I counted 25 non-white nominees among the acting categories this year, down from 41 non-white nominees last year. In particular, this year we saw fewer Latino and Black nominees, which pulled down the numbers. That's a sad trend, given how many opportunities the TV academy had to highlight the work of non-white performers.
Controversy didn't make much difference
Despite the furor he generated from critics and advocates who called his standup special transphobic and homophobic – including me – Dave Chappelle scored another Emmy nomination for his Netflix show The Closer. And despite the criticisms of some who felt the show may have exploited some of its female talent or presented young subjects in overly explicit situations, HBO's Euphoria also scored a best drama series nomination and a nod for stars Zendaya and Sydney Sweeney as best actress and best supporting actress in a drama.
Epic snubs, especially for shows on broadcast and cable TV
It was disappointing to see that series finale seasons for broadcast shows like ABC's Black-ish and NBC's This Is Us didn't get major nominations – especially because they were past Emmy darlings. Mandy Moore certainly deserved some recognition for her textured, complex and expansive portrayal of matriarch Rebecca Pearson on NBC's family drama. It was also odd to see one of TV's most popular shows, the Paramount Network's Yellowstone, snubbed here, especially star Kevin Costner.
Pamela Adlon's personal, insightful family dramedy for FX, Better Things, also was snubbed after its finale season, alongside the channel's groundbreaking comedy centered on Native American characters, Reservation Dogs.
Other stars who didn't fare so well: Jennifer Aniston, who saw co-star Reese Witherspoon snatch up the only best actress in a drama nomination for Apple TV+'s confused The Morning Show; Saturday Night Live stalwart Kenan Thompson (who got two nominations last year); David Hyde Pierce, who was so wonderful as Julia Child's husband on HBO Max's Julia; Samuel L. Jackson, who had a shot as star of Apple TV+'s The Last Days of Ptolemy Grey; Selena Gomez, who was the only one of the three stars from Hulu's Only Murders in the Building who wasn't nominated; movie stars Sean Penn and Julia Roberts, who appeared as Martha and John Mitchell in Starz's Gaslit.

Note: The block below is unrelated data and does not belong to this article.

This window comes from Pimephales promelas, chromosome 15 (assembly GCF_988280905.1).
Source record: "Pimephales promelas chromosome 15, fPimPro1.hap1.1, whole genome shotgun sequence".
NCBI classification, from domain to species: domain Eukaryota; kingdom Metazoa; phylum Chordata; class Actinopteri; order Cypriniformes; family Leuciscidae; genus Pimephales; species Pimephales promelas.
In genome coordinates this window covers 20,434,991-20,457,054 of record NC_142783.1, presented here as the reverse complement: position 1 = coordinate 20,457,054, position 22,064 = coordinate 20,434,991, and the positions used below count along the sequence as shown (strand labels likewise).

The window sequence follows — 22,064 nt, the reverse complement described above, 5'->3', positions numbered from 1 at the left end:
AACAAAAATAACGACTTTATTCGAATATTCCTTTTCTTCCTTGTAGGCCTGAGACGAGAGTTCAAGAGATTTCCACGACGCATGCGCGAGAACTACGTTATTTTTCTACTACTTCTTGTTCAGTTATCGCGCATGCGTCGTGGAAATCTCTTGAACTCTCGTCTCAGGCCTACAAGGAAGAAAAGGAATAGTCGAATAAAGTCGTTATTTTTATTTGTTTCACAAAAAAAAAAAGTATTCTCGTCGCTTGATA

And I was personally bummed to see Peacock's The Amber Ruffin Show snubbed, especially since the best variety sketch category repeated its two nominations from last year, A Black Lady Sketch Show and Saturday Night Live. (As I've noted before, that locks out a lot of shows featuring vibrant, new non-white voices, like Showtime's Desus and Mero and HBO Max's That Damn Michael Che.)
Superheroes took a back seat
This year, the so-called "genre" show which got a nomination as best drama was Netflix's horror/supernatural drama Stranger Things. Last year, superhero shows like Amazon's The Boys and Marvel's WandaVision on Disney+ got major nominations. But superhero fatigue seems to have spread to Emmyland in 2022, resulting in snubs for Loki and its stars Tom Hiddleston and Owen Wilson.
A few cool extras
It was wonderful to see Better Call Saul star Rhea Seehorn finally get a nomination, even if it was for best supporting actress in a drama (since she is the most visible female character on the program, I'm assuming her submission as supporting actress was a strategy to land in a less competitive category – which worked). First-time nods for ace performers like comic Jerrod Carmichael (for SNL and his standup special Rothaniel), The White Lotus' Jennifer Coolidge, Euphoria's Colman Domingo and Andrew Garfield from FX's Under the Banner of Heaven, were especially gratifying. I also loved seeing Lizzo's Amazon series Lizzo's Watch Out for the Big Grrrls shake up the best competition category.
And I was personally hyped to see two important documentary projects on Black culture get nominations: W. Kamau Bell's We Need to Talk About Cosby on Showtime and Netflix's jeen-yuhs: A Kanye Trilogy, both nominated as best documentary/non-fiction series.
Winners in the 74th Emmy awards will be announced live Sept. 12 on NBC.